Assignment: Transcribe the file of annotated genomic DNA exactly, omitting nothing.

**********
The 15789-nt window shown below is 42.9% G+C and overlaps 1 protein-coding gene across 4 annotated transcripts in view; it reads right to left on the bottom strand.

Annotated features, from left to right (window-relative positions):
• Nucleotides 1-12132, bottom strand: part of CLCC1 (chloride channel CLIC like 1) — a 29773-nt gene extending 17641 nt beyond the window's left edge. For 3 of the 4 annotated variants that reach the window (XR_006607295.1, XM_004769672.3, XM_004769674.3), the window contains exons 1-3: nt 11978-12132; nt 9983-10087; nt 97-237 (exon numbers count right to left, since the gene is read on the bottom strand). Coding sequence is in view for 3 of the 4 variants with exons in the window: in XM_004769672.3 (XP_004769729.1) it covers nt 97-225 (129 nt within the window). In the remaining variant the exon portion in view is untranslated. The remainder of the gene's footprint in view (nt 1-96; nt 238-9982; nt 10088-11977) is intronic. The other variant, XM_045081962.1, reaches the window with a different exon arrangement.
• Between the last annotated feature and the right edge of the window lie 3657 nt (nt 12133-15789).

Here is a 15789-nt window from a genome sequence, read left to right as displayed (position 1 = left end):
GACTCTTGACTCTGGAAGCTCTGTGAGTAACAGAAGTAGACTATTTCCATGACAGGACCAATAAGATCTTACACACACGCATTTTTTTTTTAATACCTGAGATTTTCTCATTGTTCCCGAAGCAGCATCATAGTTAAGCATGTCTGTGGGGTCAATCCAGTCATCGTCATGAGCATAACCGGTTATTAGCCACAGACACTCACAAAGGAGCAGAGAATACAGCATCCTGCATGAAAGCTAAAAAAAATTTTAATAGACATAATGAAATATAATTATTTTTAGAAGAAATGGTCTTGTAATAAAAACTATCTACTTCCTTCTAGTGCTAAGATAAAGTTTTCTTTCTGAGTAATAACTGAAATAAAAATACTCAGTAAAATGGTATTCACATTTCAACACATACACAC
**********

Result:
The 15789-nt window shown below is 42.9% G+C and overlaps 1 protein-coding gene across 4 annotated transcripts in view; it reads right to left on the bottom strand.

Annotated features, from left to right (window-relative positions):
• Nucleotides 1-12132, bottom strand: part of CLCC1 (chloride channel CLIC like 1) — a 29773-nt gene extending 17641 nt beyond the window's left edge. For 3 of the 4 annotated variants that reach the window (XR_006607295.1, XM_004769672.3, XM_004769674.3), the window contains exons 1-3: nt 11978-12132; nt 9983-10087; nt 97-237 (exon numbers count right to left, since the gene is read on the bottom strand). Coding sequence is in view for 3 of the 4 variants with exons in the window: in XM_004769672.3 (XP_004769729.1) it covers nt 97-225 (129 nt within the window). In the remaining variant the exon portion in view is untranslated. The remainder of the gene's footprint in view (nt 1-96; nt 238-9982; nt 10088-11977) is intronic. The other variant, XM_045081962.1, reaches the window with a different exon arrangement.
• Between the last annotated feature and the right edge of the window lie 3657 nt (nt 12133-15789).

Here is a 15789-nt window from a genome sequence, read left to right as displayed (position 1 = left end):
GACTCTTGACTCTGGAAGCTCTGTGAGTAACAGAAGTAGACTATTTCCATGACAGGACCAATAAGATCTTACACACACGCATTTTTTTTTTAATACCTGAGATTTTCTCATTGTTCCCGAAGCAGCATCATAGTTAAGCATGTCTGTGGGGTCAATCCAGTCATCGTCATGAGCATAACCGGTTATTAGCCACAGACACTCACAAAGGAGCAGAGAATACAGCATCCTGCATGAAAGCTAAAAAAAATTTTAATAGACATAATGAAATATAATTATTTTTAGAAGAAATGGTCTTGTAATAAAAACTATCTACTTCCTTCTAGTGCTAAGATAAAGTTTTCTTTCTGAGTAATAACTGAAATAAAAATACTCAGTAAAATGGTATTCACATTTCAACACATACACAC